If you need to stop for coffee in the city center, your best options are both on Michalska street: Nata Lisboa and Enjoy Coffee. Nata Lisboa is a Portuguese coffee shop where you can find deserts like the famous pastel de nata that pairs perfectly with a glass of galao (café latte) or a cup or bica (espresso). Enjoy Coffee has an atmosphere that reminds of a country house, the fresh décor with flowers and great coffee is for sure an ideal way to boost your energy in the afternoon.
Once your energy levels are restored, it is time to enjoy the Hviezdoslav's Square in front of the Slovak National Theater. It actually resembles a boulevard more than a square with its tree-shaded pedestrian area, and it features souvenir stalls, outdoor restaurants, bars, and cafés.
The one thing you should definitely go to Bratislava for, even if you miss out on sightseeing, is food. There are so many great places around that we simply enjoy discovering something new on our every visit. We compiled below a list for you, vetted and approved by a local.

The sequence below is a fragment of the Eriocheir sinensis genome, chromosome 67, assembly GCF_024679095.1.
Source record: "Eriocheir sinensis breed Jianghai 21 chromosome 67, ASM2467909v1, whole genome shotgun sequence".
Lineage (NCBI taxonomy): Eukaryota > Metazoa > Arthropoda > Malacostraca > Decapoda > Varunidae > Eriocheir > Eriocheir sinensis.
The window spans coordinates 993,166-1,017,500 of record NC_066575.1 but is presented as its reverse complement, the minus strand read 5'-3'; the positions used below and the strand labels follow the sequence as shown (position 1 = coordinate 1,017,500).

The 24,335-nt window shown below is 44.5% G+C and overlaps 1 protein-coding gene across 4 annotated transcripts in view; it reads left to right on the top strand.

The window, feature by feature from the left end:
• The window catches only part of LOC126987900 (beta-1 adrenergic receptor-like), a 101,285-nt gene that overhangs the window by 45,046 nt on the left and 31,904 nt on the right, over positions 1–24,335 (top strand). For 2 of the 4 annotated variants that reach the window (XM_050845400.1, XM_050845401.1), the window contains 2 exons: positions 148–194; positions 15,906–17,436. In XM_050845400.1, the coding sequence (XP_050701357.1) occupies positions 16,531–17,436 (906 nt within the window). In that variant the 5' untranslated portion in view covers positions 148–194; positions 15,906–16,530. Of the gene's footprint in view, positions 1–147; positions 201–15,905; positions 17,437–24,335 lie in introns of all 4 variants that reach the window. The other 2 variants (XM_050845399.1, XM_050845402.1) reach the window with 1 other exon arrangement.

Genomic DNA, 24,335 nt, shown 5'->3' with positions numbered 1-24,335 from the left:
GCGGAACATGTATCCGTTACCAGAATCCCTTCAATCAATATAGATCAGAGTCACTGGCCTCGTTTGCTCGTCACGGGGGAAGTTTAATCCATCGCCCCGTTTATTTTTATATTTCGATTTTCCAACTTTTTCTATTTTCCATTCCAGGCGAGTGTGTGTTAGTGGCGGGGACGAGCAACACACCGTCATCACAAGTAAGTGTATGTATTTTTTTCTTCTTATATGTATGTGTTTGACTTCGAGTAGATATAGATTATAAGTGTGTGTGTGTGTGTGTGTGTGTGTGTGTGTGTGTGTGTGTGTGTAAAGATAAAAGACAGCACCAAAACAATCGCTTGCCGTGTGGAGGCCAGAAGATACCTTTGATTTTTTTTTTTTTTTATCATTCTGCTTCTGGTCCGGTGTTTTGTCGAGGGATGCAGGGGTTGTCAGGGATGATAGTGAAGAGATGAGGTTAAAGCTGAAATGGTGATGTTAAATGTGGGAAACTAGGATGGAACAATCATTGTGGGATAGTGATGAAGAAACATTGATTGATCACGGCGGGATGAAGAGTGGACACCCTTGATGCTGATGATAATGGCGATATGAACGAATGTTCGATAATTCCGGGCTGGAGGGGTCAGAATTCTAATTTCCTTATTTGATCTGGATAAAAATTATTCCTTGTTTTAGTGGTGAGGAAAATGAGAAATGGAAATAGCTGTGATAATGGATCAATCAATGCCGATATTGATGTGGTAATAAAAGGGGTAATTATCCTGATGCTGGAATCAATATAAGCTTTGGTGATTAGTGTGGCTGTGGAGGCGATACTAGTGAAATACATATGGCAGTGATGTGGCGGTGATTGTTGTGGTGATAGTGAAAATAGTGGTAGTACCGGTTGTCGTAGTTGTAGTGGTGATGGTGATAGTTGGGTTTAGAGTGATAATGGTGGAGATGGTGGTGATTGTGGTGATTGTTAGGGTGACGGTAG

For breakfast, Moods Bakery & Coffee on Hviezdoslav's Square, or the high-class Altitude restaurant and bar up at Kamzik where you can pair your morning coffee with panoramic views of the surroundings that reach as far as Austria, Czech Republik, and Hungary.For lunch/dinner in the city center consider Bistro Soho on Laurinska street, that serves modern style Asian cuisine which local love, so be sure to reserve in advance if you arrive at popular hours or in a big group. Sladovňa - House Of Beer on Venturska street is another good option to dine out or just stop by for some drinks. It is a big place in an old house in the city center, which also has an outside terrace during summer. Here you can find some of the local specialties including bryndzove halusky (gnocchi with sheep cheese), spare ribs, burgers, vegetarian options and a large range of beers.
Fantastic restaurants a bit off the main path are Phong Nam Bistro (Vietnamese food) in the Mileticova open-air market, Punjabi Dhaba on Sancova street (Indian bistro with authentic food and pleasant service), and the Slovak pub at Obchodná 62.